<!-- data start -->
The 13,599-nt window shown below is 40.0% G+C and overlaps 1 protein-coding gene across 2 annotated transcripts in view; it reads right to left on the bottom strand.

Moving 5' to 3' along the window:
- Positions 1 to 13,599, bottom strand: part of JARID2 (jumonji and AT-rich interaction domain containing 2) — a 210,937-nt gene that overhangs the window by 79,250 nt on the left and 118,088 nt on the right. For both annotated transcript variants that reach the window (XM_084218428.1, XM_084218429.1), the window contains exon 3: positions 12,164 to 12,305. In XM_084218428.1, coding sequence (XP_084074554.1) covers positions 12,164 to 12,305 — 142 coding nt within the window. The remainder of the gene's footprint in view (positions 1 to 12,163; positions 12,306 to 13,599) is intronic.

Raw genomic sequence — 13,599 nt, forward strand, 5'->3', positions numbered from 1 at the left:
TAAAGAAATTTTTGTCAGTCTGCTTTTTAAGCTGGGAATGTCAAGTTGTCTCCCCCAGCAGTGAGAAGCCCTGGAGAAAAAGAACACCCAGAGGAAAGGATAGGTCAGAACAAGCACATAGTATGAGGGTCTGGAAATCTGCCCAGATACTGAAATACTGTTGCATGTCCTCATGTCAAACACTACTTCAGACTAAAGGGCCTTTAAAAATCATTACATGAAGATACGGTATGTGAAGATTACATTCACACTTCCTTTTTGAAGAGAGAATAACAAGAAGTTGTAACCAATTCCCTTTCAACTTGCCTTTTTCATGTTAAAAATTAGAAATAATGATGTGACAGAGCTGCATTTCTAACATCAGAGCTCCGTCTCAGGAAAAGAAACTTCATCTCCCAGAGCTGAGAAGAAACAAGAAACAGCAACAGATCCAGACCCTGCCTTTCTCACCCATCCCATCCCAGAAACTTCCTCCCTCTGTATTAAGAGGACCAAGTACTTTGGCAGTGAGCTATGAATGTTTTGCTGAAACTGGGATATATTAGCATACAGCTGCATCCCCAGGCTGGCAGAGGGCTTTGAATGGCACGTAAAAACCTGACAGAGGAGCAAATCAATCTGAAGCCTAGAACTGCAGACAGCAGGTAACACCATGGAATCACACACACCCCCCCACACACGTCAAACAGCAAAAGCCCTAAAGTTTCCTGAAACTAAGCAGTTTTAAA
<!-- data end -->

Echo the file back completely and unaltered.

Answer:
The 13,599-nt window shown below is 40.0% G+C and overlaps 1 protein-coding gene across 2 annotated transcripts in view; it reads right to left on the bottom strand.

Moving 5' to 3' along the window:
- Positions 1 to 13,599, bottom strand: part of JARID2 (jumonji and AT-rich interaction domain containing 2) — a 210,937-nt gene that overhangs the window by 79,250 nt on the left and 118,088 nt on the right. For both annotated transcript variants that reach the window (XM_084218428.1, XM_084218429.1), the window contains exon 3: positions 12,164 to 12,305. In XM_084218428.1, coding sequence (XP_084074554.1) covers positions 12,164 to 12,305 — 142 coding nt within the window. The remainder of the gene's footprint in view (positions 1 to 12,163; positions 12,306 to 13,599) is intronic.

Raw genomic sequence — 13,599 nt, forward strand, 5'->3', positions numbered from 1 at the left:
TAAAGAAATTTTTGTCAGTCTGCTTTTTAAGCTGGGAATGTCAAGTTGTCTCCCCCAGCAGTGAGAAGCCCTGGAGAAAAAGAACACCCAGAGGAAAGGATAGGTCAGAACAAGCACATAGTATGAGGGTCTGGAAATCTGCCCAGATACTGAAATACTGTTGCATGTCCTCATGTCAAACACTACTTCAGACTAAAGGGCCTTTAAAAATCATTACATGAAGATACGGTATGTGAAGATTACATTCACACTTCCTTTTTGAAGAGAGAATAACAAGAAGTTGTAACCAATTCCCTTTCAACTTGCCTTTTTCATGTTAAAAATTAGAAATAATGATGTGACAGAGCTGCATTTCTAACATCAGAGCTCCGTCTCAGGAAAAGAAACTTCATCTCCCAGAGCTGAGAAGAAACAAGAAACAGCAACAGATCCAGACCCTGCCTTTCTCACCCATCCCATCCCAGAAACTTCCTCCCTCTGTATTAAGAGGACCAAGTACTTTGGCAGTGAGCTATGAATGTTTTGCTGAAACTGGGATATATTAGCATACAGCTGCATCCCCAGGCTGGCAGAGGGCTTTGAATGGCACGTAAAAACCTGACAGAGGAGCAAATCAATCTGAAGCCTAGAACTGCAGACAGCAGGTAACACCATGGAATCACACACACCCCCCCACACACGTCAAACAGCAAAAGCCCTAAAGTTTCCTGAAACTAAGCAGTTTTAAA